Maureen arrived by wheelchair, wearing a simple black dress that made her pale skin gleam ghost white. Her appearance there set his sister-in-laws to a symphony of weeping, while Mo sat stone face, her hands wound tightly together in her lap, eyes straight ahead. Noticing her husband on the left side, she asked to be moved to the far right, the aisle between them acting as an invisible canyon too wide and dangerous to cross. From his position at the altar, he had a bird's eye view of his family gathered before him, an insider's perspective on their expressions and body language. With a heart heavy, he began the opening prayers, pouring every ounce of faith he had into begging for the Father's healing grace.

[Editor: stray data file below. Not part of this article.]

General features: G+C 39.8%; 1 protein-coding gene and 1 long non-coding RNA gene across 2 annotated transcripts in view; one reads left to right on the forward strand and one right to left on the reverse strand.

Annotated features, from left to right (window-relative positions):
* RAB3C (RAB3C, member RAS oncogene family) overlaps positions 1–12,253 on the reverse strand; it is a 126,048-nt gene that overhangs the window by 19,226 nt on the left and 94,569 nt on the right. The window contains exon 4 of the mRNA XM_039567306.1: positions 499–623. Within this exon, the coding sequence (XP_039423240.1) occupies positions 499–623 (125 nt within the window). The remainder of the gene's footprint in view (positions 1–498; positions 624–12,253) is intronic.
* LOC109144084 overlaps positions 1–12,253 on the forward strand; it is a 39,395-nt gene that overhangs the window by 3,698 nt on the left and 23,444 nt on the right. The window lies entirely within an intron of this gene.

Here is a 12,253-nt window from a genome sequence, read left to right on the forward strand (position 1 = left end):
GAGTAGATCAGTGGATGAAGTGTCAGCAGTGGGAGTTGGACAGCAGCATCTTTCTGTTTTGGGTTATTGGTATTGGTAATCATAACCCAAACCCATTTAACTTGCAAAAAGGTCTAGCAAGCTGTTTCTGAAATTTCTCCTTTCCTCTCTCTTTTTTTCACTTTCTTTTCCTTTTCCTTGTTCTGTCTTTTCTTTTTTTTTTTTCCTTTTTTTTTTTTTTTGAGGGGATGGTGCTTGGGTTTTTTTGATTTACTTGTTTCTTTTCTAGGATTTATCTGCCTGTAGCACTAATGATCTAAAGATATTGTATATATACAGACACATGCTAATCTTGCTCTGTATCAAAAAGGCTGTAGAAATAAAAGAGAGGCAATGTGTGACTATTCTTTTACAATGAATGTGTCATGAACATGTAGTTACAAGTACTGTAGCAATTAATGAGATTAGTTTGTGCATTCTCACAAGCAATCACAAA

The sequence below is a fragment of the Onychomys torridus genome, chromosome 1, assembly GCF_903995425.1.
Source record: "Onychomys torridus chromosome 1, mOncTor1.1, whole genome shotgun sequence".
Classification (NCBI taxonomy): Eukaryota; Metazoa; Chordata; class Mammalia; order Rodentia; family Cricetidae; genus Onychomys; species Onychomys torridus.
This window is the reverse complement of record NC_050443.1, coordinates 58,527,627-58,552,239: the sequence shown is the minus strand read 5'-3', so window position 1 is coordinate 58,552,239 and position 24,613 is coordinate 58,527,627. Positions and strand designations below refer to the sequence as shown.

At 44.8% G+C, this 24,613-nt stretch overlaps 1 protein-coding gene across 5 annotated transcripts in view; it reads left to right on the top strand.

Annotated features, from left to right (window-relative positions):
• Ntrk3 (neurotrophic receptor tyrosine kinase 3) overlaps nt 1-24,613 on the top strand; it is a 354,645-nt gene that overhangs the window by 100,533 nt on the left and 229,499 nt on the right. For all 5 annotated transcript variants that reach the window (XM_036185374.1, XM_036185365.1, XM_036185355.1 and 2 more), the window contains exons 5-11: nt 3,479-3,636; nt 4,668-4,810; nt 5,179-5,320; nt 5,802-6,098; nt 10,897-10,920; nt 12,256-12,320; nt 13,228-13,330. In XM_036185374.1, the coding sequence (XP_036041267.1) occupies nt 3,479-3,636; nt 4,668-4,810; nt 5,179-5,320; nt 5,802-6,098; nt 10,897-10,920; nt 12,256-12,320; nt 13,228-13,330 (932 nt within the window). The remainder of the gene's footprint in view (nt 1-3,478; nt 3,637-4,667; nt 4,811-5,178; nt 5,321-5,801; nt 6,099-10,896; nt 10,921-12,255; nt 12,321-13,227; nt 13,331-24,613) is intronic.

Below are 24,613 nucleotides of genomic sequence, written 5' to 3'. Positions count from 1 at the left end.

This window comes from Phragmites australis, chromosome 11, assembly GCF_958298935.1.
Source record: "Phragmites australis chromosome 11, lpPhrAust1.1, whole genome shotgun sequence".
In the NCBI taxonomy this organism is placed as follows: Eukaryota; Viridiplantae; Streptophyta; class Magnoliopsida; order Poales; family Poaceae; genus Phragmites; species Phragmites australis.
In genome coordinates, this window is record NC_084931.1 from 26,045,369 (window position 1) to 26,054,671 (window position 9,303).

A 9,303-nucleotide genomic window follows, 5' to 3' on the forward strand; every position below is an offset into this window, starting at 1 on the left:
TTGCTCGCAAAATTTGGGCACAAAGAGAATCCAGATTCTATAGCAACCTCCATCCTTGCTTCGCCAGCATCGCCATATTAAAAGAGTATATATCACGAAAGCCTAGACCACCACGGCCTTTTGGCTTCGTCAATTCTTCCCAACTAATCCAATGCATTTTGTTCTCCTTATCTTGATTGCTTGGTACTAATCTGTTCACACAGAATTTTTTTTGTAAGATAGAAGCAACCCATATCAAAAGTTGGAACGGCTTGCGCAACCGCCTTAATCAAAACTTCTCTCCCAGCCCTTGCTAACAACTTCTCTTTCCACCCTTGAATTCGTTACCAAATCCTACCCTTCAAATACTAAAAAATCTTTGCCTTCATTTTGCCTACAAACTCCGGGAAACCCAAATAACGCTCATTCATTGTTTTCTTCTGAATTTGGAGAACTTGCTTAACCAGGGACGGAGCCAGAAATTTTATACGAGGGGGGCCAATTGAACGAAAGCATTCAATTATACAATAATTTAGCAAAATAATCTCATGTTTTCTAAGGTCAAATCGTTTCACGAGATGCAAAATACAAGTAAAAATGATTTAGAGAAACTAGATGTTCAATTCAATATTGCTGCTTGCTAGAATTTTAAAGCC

He tried to stay focused, but it was difficult to do while reading the looks of grief and loss in their faces. The baby's casket, a tiny white parcel not much bigger than a bread box, acted like a beacon, drawing all the sadness in the room. More than a few times during the service, he would catch Beckett staring at Maureen, the pain in his expression almost a physical presence. In the same vein, he would see his sister sneak a look across the pews at her husband, her anger an invisible thread that joined the space between them. He moved through the funeral rites as if on auto-pilot, saying the words, but disconnecting himself from them. Priest, brother and friend, he tried to shake the feeling of confusion he felt over the whole business, but the irony of the situation was hard to bear. While he and his family dealt with their loss, the cause of it all rested three floors above their heads, recuperating from her injuries.